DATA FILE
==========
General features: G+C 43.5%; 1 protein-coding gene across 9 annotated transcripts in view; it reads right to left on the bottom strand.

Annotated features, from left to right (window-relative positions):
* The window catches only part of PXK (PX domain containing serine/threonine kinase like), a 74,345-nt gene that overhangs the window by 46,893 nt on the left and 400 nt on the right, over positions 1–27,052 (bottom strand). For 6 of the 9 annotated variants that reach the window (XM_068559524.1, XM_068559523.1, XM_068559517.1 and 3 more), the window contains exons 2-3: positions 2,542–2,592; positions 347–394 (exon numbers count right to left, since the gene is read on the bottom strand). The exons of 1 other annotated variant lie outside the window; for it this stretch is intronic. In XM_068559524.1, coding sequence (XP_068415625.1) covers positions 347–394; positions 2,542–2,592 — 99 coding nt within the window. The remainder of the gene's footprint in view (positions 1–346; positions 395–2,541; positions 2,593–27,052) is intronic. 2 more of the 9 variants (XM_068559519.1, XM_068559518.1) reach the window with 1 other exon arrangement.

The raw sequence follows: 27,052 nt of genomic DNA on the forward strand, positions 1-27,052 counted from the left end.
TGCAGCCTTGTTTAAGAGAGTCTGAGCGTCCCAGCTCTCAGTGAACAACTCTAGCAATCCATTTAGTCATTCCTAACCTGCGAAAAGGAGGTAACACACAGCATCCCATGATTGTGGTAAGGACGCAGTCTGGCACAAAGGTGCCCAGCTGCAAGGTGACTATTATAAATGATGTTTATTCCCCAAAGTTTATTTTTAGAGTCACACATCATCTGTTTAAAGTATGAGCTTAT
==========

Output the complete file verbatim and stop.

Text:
General features: G+C 43.5%; 1 protein-coding gene across 9 annotated transcripts in view; it reads right to left on the bottom strand.

Annotated features, from left to right (window-relative positions):
* The window catches only part of PXK (PX domain containing serine/threonine kinase like), a 74,345-nt gene that overhangs the window by 46,893 nt on the left and 400 nt on the right, over positions 1–27,052 (bottom strand). For 6 of the 9 annotated variants that reach the window (XM_068559524.1, XM_068559523.1, XM_068559517.1 and 3 more), the window contains exons 2-3: positions 2,542–2,592; positions 347–394 (exon numbers count right to left, since the gene is read on the bottom strand). The exons of 1 other annotated variant lie outside the window; for it this stretch is intronic. In XM_068559524.1, coding sequence (XP_068415625.1) covers positions 347–394; positions 2,542–2,592 — 99 coding nt within the window. The remainder of the gene's footprint in view (positions 1–346; positions 395–2,541; positions 2,593–27,052) is intronic. 2 more of the 9 variants (XM_068559519.1, XM_068559518.1) reach the window with 1 other exon arrangement.

The raw sequence follows: 27,052 nt of genomic DNA on the forward strand, positions 1-27,052 counted from the left end.
TGCAGCCTTGTTTAAGAGAGTCTGAGCGTCCCAGCTCTCAGTGAACAACTCTAGCAATCCATTTAGTCATTCCTAACCTGCGAAAAGGAGGTAACACACAGCATCCCATGATTGTGGTAAGGACGCAGTCTGGCACAAAGGTGCCCAGCTGCAAGGTGACTATTATAAATGATGTTTATTCCCCAAAGTTTATTTTTAGAGTCACACATCATCTGTTTAAAGTATGAGCTTAT